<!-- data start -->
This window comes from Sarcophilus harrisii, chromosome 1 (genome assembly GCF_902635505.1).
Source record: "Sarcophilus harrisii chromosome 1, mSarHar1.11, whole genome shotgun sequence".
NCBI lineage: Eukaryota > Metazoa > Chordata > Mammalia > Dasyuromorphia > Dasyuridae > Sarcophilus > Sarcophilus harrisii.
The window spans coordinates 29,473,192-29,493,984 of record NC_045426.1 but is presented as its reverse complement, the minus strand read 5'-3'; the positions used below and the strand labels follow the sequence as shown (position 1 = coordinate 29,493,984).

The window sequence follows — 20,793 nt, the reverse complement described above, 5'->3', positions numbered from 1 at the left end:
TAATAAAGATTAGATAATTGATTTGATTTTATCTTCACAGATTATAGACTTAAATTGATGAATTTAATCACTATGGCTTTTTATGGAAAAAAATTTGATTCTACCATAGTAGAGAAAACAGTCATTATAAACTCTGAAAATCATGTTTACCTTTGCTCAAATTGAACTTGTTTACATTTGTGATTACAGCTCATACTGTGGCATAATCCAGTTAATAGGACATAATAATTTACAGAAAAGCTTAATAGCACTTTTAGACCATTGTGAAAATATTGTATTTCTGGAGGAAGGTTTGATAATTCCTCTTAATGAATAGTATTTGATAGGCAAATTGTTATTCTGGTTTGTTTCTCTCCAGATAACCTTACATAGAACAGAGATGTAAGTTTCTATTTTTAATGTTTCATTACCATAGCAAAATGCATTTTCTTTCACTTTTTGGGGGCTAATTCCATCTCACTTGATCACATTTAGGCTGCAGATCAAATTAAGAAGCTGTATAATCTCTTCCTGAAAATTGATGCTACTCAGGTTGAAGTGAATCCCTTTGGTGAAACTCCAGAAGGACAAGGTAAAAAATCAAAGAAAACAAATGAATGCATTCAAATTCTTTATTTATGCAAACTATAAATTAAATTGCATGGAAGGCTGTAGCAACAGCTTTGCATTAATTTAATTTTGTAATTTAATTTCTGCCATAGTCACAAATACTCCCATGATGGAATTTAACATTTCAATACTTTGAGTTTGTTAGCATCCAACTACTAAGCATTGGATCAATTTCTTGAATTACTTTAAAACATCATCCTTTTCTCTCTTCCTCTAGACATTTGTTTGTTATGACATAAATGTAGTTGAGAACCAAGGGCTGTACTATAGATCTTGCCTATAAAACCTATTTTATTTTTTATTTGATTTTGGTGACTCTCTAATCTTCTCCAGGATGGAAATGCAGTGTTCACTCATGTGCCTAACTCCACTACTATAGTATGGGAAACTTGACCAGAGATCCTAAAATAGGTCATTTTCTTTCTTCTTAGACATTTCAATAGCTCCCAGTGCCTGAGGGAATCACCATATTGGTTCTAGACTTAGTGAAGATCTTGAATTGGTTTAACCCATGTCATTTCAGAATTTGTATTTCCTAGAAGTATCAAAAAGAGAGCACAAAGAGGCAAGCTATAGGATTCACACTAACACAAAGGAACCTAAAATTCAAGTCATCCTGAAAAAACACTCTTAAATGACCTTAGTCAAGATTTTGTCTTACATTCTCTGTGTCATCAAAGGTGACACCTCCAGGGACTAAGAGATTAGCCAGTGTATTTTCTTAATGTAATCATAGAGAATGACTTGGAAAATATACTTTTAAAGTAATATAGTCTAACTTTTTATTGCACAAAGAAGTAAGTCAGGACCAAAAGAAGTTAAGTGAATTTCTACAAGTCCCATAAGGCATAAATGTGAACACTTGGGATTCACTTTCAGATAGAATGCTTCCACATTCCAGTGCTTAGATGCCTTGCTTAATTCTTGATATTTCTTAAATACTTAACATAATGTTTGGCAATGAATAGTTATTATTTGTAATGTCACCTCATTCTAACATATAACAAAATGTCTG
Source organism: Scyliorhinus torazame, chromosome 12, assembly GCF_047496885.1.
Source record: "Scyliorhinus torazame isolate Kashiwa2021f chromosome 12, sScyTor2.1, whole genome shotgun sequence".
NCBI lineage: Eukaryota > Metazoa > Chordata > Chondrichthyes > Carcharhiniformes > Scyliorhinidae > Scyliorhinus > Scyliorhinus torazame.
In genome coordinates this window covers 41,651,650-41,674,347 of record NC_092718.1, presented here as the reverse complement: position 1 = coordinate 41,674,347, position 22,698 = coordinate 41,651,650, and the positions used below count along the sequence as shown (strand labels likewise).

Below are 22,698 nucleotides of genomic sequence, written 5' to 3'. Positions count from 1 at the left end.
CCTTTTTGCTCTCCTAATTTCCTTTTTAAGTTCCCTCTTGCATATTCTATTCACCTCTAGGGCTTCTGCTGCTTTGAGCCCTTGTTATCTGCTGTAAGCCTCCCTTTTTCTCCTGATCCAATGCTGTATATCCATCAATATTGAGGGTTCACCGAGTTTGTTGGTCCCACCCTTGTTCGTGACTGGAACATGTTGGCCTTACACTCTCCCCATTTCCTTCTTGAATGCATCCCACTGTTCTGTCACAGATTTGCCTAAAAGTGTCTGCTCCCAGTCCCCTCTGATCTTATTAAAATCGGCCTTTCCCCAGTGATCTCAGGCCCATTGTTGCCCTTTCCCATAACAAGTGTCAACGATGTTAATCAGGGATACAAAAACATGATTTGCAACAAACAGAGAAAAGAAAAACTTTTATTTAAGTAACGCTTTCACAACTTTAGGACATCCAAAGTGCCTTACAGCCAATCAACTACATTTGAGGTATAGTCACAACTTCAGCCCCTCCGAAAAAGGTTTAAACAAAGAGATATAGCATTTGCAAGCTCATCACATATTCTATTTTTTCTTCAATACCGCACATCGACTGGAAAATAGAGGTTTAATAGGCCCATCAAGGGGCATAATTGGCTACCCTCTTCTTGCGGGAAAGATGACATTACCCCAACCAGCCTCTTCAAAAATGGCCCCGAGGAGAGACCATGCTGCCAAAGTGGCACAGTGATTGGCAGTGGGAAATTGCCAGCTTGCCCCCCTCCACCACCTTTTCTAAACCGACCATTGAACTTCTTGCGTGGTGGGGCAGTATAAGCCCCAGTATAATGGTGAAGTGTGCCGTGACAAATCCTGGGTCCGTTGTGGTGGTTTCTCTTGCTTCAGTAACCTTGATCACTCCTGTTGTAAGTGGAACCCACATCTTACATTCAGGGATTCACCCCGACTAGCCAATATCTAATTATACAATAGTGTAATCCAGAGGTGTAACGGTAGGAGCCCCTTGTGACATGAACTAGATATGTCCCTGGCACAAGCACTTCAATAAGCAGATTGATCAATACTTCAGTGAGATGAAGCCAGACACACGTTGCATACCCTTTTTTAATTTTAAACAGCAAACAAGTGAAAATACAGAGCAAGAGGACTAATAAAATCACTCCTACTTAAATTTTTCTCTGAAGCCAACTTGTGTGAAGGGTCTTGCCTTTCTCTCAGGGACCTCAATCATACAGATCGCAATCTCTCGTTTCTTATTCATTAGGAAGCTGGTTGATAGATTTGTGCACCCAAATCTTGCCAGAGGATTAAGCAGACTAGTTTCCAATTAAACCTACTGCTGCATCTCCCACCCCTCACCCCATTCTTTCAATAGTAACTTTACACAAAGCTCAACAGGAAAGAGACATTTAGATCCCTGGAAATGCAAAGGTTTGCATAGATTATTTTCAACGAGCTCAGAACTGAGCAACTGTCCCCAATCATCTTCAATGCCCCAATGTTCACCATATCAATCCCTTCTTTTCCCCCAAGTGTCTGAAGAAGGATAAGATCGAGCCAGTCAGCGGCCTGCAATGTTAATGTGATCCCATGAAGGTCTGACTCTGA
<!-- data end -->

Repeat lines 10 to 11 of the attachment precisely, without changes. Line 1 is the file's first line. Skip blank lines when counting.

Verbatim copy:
In genome coordinates this window covers 41,651,650-41,674,347 of record NC_092718.1, presented here as the reverse complement: position 1 = coordinate 41,674,347, position 22,698 = coordinate 41,651,650, and the positions used below count along the sequence as shown (strand labels likewise).

Below are 22,698 nucleotides of genomic sequence, written 5' to 3'. Positions count from 1 at the left end.